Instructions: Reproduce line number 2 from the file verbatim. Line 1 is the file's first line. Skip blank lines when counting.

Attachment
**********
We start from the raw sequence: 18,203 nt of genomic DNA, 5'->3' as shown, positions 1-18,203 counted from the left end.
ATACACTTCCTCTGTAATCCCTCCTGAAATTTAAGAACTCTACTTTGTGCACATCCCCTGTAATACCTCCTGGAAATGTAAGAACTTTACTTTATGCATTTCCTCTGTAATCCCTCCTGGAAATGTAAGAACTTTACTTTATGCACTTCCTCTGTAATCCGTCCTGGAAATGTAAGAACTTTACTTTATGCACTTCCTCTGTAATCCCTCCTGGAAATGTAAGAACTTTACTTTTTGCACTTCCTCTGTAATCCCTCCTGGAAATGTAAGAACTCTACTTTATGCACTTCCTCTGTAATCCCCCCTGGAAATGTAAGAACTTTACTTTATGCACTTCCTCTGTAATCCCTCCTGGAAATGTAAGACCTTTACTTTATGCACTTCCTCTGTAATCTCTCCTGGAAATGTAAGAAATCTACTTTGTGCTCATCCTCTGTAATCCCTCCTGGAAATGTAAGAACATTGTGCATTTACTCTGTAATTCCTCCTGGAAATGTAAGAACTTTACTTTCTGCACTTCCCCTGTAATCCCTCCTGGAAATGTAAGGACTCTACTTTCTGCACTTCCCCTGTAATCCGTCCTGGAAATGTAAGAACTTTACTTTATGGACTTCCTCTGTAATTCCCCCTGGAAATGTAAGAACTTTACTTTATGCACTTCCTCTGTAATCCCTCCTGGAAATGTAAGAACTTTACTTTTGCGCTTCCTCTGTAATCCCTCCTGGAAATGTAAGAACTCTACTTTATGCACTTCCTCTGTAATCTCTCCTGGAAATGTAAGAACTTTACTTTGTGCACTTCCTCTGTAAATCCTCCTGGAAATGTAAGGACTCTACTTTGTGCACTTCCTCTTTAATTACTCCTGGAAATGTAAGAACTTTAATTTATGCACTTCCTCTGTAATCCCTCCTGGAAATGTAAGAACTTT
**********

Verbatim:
ATACACTTCCTCTGTAATCCCTCCTGAAATTTAAGAACTCTACTTTGTGCACATCCCCTGTAATACCTCCTGGAAATGTAAGAACTTTACTTTATGCATTTCCTCTGTAATCCCTCCTGGAAATGTAAGAACTTTACTTTATGCACTTCCTCTGTAATCCGTCCTGGAAATGTAAGAACTTTACTTTATGCACTTCCTCTGTAATCCCTCCTGGAAATGTAAGAACTTTACTTTTTGCACTTCCTCTGTAATCCCTCCTGGAAATGTAAGAACTCTACTTTATGCACTTCCTCTGTAATCCCCCCTGGAAATGTAAGAACTTTACTTTATGCACTTCCTCTGTAATCCCTCCTGGAAATGTAAGACCTTTACTTTATGCACTTCCTCTGTAATCTCTCCTGGAAATGTAAGAAATCTACTTTGTGCTCATCCTCTGTAATCCCTCCTGGAAATGTAAGAACATTGTGCATTTACTCTGTAATTCCTCCTGGAAATGTAAGAACTTTACTTTCTGCACTTCCCCTGTAATCCCTCCTGGAAATGTAAGGACTCTACTTTCTGCACTTCCCCTGTAATCCGTCCTGGAAATGTAAGAACTTTACTTTATGGACTTCCTCTGTAATTCCCCCTGGAAATGTAAGAACTTTACTTTATGCACTTCCTCTGTAATCCCTCCTGGAAATGTAAGAACTTTACTTTTGCGCTTCCTCTGTAATCCCTCCTGGAAATGTAAGAACTCTACTTTATGCACTTCCTCTGTAATCTCTCCTGGAAATGTAAGAACTTTACTTTGTGCACTTCCTCTGTAAATCCTCCTGGAAATGTAAGGACTCTACTTTGTGCACTTCCTCTTTAATTACTCCTGGAAATGTAAGAACTTTAATTTATGCACTTCCTCTGTAATCCCTCCTGGAAATGTAAGAACTTT